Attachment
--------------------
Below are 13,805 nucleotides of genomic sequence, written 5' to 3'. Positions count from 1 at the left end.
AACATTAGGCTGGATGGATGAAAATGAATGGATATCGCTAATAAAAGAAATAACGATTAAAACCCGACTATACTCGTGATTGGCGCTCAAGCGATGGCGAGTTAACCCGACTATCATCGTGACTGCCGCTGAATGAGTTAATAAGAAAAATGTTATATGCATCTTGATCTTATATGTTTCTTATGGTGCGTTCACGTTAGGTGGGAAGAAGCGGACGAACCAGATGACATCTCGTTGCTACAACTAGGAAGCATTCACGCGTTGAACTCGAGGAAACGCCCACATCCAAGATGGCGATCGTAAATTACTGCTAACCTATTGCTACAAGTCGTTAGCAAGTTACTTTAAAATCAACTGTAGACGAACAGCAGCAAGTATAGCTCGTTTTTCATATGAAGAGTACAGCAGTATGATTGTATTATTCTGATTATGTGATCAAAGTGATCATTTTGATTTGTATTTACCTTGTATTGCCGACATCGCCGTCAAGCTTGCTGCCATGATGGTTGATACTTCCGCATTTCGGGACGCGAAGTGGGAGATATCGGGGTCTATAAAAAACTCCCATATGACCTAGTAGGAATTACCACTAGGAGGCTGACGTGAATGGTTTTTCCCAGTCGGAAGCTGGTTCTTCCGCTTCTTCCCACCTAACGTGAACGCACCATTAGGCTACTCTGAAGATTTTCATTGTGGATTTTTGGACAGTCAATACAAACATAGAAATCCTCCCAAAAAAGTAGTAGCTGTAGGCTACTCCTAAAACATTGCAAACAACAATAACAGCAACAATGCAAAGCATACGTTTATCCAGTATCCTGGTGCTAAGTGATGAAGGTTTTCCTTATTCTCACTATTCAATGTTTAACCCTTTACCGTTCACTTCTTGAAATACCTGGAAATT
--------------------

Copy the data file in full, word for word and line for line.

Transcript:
Below are 13,805 nucleotides of genomic sequence, written 5' to 3'. Positions count from 1 at the left end.
AACATTAGGCTGGATGGATGAAAATGAATGGATATCGCTAATAAAAGAAATAACGATTAAAACCCGACTATACTCGTGATTGGCGCTCAAGCGATGGCGAGTTAACCCGACTATCATCGTGACTGCCGCTGAATGAGTTAATAAGAAAAATGTTATATGCATCTTGATCTTATATGTTTCTTATGGTGCGTTCACGTTAGGTGGGAAGAAGCGGACGAACCAGATGACATCTCGTTGCTACAACTAGGAAGCATTCACGCGTTGAACTCGAGGAAACGCCCACATCCAAGATGGCGATCGTAAATTACTGCTAACCTATTGCTACAAGTCGTTAGCAAGTTACTTTAAAATCAACTGTAGACGAACAGCAGCAAGTATAGCTCGTTTTTCATATGAAGAGTACAGCAGTATGATTGTATTATTCTGATTATGTGATCAAAGTGATCATTTTGATTTGTATTTACCTTGTATTGCCGACATCGCCGTCAAGCTTGCTGCCATGATGGTTGATACTTCCGCATTTCGGGACGCGAAGTGGGAGATATCGGGGTCTATAAAAAACTCCCATATGACCTAGTAGGAATTACCACTAGGAGGCTGACGTGAATGGTTTTTCCCAGTCGGAAGCTGGTTCTTCCGCTTCTTCCCACCTAACGTGAACGCACCATTAGGCTACTCTGAAGATTTTCATTGTGGATTTTTGGACAGTCAATACAAACATAGAAATCCTCCCAAAAAAGTAGTAGCTGTAGGCTACTCCTAAAACATTGCAAACAACAATAACAGCAACAATGCAAAGCATACGTTTATCCAGTATCCTGGTGCTAAGTGATGAAGGTTTTCCTTATTCTCACTATTCAATGTTTAACCCTTTACCGTTCACTTCTTGAAATACCTGGAAATT